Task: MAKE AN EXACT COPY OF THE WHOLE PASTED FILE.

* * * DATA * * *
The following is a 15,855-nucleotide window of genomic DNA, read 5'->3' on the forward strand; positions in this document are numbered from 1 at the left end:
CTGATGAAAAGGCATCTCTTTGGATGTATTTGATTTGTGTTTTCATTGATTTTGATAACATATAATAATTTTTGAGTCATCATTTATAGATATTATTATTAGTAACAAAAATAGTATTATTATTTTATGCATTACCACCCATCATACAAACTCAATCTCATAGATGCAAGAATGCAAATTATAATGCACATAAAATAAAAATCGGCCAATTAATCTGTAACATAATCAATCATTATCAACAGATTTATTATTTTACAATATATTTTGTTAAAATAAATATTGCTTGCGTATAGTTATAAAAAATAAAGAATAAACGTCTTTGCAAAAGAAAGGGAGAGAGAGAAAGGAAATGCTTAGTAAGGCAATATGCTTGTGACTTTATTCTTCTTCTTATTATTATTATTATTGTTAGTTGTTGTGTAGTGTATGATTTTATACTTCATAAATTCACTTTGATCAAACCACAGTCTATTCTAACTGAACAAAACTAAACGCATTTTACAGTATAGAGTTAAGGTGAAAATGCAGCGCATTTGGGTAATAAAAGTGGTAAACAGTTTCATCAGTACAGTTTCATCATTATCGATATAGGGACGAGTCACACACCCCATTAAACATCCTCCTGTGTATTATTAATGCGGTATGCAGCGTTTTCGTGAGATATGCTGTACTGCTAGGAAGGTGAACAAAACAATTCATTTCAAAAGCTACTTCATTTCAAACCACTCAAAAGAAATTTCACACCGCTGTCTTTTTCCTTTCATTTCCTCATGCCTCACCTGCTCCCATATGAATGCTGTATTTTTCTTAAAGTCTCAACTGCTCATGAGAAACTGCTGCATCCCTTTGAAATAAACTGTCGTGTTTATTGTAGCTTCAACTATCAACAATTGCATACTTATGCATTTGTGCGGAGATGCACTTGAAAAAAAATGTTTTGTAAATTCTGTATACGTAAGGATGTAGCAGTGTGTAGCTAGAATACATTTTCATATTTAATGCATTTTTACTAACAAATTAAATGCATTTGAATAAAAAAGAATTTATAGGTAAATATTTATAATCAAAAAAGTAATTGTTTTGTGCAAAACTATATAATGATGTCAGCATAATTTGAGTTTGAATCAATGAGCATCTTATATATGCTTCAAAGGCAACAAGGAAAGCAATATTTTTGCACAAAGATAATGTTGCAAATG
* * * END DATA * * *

The following is a 15,855-nucleotide window of genomic DNA, read 5'->3' on the forward strand; positions in this document are numbered from 1 at the left end:
CTGATGAAAAGGCATCTCTTTGGATGTATTTGATTTGTGTTTTCATTGATTTTGATAACATATAATAATTTTTGAGTCATCATTTATAGATATTATTATTAGTAACAAAAATAGTATTATTATTTTATGCATTACCACCCATCATACAAACTCAATCTCATAGATGCAAGAATGCAAATTATAATGCACATAAAATAAAAATCGGCCAATTAATCTGTAACATAATCAATCATTATCAACAGATTTATTATTTTACAATATATTTTGTTAAAATAAATATTGCTTGCGTATAGTTATAAAAAATAAAGAATAAACGTCTTTGCAAAAGAAAGGGAGAGAGAGAAAGGAAATGCTTAGTAAGGCAATATGCTTGTGACTTTATTCTTCTTCTTATTATTATTATTATTGTTAGTTGTTGTGTAGTGTATGATTTTATACTTCATAAATTCACTTTGATCAAACCACAGTCTATTCTAACTGAACAAAACTAAACGCATTTTACAGTATAGAGTTAAGGTGAAAATGCAGCGCATTTGGGTAATAAAAGTGGTAAACAGTTTCATCAGTACAGTTTCATCATTATCGATATAGGGACGAGTCACACACCCCATTAAACATCCTCCTGTGTATTATTAATGCGGTATGCAGCGTTTTCGTGAGATATGCTGTACTGCTAGGAAGGTGAACAAAACAATTCATTTCAAAAGCTACTTCATTTCAAACCACTCAAAAGAAATTTCACACCGCTGTCTTTTTCCTTTCATTTCCTCATGCCTCACCTGCTCCCATATGAATGCTGTATTTTTCTTAAAGTCTCAACTGCTCATGAGAAACTGCTGCATCCCTTTGAAATAAACTGTCGTGTTTATTGTAGCTTCAACTATCAACAATTGCATACTTATGCATTTGTGCGGAGATGCACTTGAAAAAAAATGTTTTGTAAATTCTGTATACGTAAGGATGTAGCAGTGTGTAGCTAGAATACATTTTCATATTTAATGCATTTTTACTAACAAATTAAATGCATTTGAATAAAAAAGAATTTATAGGTAAATATTTATAATCAAAAAAGTAATTGTTTTGTGCAAAACTATATAATGATGTCAGCATAATTTGAGTTTGAATCAATGAGCATCTTATATATGCTTCAAAGGCAACAAGGAAAGCAATATTTTTGCACAAAGATAATGTTGCAAATG